19 Jan First Responder Now Advocating for Cluster Headache
Joe McKay, 52, a husband and father of two, is a retired New York City firefighter who was a first responder to Ground Zero on September 11, 2001. In the spring of 2002, Joe was at work in Brooklyn when he woke up from a 30-minute long nap with the worst pain he had ever experienced. He described the stabbing pain behind his eye as “…unlike pain I’ve ever experienced before. I thought I was having a brain aneurysm. I ran to the officer in charge and said, I have to go to the ER right now.”
Joe ended up seeing a number of specialists before he was finally diagnosed with cluster headache. The pain of cluster headache is generally intense and severe and often described as a burning or piercing sensation. It may be throbbing or constant, the scalp may be tender and the arteries often can be felt increasing their pulsation. The pain is so intense that most sufferers cannot sit still and will often pace during an acute attack.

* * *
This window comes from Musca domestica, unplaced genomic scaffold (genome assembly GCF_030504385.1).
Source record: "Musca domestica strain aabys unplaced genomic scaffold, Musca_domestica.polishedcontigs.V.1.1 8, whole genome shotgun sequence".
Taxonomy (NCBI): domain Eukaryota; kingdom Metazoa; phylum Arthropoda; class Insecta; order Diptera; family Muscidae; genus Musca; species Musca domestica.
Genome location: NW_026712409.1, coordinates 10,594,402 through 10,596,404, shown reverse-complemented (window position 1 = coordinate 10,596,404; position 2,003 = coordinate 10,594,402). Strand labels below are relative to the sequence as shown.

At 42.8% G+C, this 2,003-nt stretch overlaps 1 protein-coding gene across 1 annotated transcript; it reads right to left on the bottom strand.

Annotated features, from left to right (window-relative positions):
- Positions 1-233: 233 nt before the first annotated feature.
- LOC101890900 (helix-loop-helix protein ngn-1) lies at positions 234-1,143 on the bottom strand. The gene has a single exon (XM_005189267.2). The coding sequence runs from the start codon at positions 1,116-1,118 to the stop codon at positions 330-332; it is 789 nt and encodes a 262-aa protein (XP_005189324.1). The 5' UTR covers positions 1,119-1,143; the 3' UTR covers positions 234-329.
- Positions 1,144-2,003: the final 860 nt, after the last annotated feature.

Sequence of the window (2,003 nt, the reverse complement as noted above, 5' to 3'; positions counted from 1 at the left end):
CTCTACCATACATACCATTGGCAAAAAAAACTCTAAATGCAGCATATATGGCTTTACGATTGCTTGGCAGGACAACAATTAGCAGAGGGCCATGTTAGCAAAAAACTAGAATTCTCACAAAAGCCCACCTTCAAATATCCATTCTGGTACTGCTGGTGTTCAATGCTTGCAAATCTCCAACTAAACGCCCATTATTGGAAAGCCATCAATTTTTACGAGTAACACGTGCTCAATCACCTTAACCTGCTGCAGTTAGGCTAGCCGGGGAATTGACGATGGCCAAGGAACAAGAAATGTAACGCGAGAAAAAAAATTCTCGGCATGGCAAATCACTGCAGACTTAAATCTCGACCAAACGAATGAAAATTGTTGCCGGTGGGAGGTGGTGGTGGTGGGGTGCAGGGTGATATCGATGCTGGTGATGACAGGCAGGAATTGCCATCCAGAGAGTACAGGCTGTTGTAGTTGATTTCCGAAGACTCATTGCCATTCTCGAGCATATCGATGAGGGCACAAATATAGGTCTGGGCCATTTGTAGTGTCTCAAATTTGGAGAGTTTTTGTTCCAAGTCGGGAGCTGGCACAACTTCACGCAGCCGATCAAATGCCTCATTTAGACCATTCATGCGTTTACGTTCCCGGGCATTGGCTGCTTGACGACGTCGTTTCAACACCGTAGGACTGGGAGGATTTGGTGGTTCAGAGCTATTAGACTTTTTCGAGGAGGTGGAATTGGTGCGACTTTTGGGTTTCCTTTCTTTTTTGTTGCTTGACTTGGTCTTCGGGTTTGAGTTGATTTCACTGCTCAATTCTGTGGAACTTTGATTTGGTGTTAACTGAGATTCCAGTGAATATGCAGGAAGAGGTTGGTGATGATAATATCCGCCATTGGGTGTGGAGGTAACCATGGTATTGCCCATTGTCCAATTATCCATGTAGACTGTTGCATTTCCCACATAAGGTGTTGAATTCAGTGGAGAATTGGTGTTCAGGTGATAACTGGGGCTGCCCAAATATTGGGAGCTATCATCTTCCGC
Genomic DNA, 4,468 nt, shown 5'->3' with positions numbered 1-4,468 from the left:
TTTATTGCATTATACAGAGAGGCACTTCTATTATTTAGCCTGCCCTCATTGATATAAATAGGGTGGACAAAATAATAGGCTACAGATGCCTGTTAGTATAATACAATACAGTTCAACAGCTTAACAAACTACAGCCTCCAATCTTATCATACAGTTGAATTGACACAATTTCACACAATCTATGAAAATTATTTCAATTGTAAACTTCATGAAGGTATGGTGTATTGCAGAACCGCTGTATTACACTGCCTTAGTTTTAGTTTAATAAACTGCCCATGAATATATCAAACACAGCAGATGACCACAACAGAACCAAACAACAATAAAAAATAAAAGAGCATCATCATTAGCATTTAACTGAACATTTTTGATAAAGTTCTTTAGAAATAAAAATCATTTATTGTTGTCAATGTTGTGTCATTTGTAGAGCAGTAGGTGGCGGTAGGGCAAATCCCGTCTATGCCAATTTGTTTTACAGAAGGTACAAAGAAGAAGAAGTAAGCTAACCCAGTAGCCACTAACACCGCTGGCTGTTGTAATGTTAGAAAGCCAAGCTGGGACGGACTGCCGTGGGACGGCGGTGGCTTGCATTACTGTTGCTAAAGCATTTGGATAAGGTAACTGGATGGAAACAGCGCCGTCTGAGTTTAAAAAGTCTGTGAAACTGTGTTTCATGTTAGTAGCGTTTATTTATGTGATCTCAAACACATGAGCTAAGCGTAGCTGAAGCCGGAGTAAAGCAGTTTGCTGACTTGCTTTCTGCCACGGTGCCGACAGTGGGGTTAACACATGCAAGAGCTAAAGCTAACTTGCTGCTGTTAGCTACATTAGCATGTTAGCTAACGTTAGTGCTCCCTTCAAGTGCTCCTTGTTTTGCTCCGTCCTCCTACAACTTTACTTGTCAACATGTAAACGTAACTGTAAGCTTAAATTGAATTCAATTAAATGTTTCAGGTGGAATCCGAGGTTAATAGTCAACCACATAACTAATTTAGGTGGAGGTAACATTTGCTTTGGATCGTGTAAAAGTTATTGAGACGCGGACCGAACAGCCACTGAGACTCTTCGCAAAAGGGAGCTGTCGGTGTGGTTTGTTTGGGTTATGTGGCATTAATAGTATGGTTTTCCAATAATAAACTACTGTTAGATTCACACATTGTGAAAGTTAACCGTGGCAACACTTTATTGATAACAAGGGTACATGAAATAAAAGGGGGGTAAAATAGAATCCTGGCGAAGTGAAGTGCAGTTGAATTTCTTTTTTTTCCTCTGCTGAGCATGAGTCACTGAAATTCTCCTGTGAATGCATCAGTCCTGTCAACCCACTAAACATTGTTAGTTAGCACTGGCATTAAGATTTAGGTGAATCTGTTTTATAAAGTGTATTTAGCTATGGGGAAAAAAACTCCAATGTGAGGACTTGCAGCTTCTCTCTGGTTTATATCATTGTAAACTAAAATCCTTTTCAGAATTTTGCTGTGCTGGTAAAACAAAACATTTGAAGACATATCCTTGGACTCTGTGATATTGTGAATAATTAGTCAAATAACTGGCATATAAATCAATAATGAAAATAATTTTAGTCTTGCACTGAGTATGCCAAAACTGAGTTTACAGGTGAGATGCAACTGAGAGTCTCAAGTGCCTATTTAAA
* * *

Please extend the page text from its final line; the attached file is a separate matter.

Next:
The Center for Disease Control (CDC) reported that 21% of first responders have experienced severe headaches. Joe has met two other first responders who are living with cluster headache. Since his diagnosis, Joe has been working tirelessly to lobby Congress to increase funding for the September 11 Victims Compensation Fund, and advocate for first responders with chronic illnesses. Unfortunately, cluster headache is not recognized as an approved illness under the James Zadroga 9/11 Health and Compensation Act, so Joe’s fight has continued. Please watch Joe’s story here.
For more information on cluster headache visit clusterbusters.org